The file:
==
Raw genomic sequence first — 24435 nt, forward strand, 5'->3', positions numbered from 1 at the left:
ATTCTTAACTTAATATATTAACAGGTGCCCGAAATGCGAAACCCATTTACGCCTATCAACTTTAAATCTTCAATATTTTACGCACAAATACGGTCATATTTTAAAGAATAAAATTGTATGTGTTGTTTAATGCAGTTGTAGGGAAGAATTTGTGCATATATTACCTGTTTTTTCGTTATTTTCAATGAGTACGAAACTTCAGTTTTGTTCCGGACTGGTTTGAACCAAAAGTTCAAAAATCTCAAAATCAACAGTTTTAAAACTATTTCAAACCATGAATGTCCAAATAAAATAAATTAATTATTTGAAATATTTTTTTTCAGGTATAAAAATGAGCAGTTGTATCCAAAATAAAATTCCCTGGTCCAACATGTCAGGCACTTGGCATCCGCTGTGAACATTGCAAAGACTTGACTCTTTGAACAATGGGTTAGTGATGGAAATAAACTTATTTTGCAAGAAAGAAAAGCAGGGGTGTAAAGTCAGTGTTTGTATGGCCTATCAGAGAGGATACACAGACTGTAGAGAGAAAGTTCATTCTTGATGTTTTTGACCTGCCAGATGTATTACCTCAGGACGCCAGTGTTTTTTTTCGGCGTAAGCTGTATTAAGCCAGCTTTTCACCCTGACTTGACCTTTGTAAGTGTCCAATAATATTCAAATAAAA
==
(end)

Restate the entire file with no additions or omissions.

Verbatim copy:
Raw genomic sequence first — 24435 nt, forward strand, 5'->3', positions numbered from 1 at the left:
ATTCTTAACTTAATATATTAACAGGTGCCCGAAATGCGAAACCCATTTACGCCTATCAACTTTAAATCTTCAATATTTTACGCACAAATACGGTCATATTTTAAAGAATAAAATTGTATGTGTTGTTTAATGCAGTTGTAGGGAAGAATTTGTGCATATATTACCTGTTTTTTCGTTATTTTCAATGAGTACGAAACTTCAGTTTTGTTCCGGACTGGTTTGAACCAAAAGTTCAAAAATCTCAAAATCAACAGTTTTAAAACTATTTCAAACCATGAATGTCCAAATAAAATAAATTAATTATTTGAAATATTTTTTTTCAGGTATAAAAATGAGCAGTTGTATCCAAAATAAAATTCCCTGGTCCAACATGTCAGGCACTTGGCATCCGCTGTGAACATTGCAAAGACTTGACTCTTTGAACAATGGGTTAGTGATGGAAATAAACTTATTTTGCAAGAAAGAAAAGCAGGGGTGTAAAGTCAGTGTTTGTATGGCCTATCAGAGAGGATACACAGACTGTAGAGAGAAAGTTCATTCTTGATGTTTTTGACCTGCCAGATGTATTACCTCAGGACGCCAGTGTTTTTTTTCGGCGTAAGCTGTATTAAGCCAGCTTTTCACCCTGACTTGACCTTTGTAAGTGTCCAATAATATTCAAATAAAA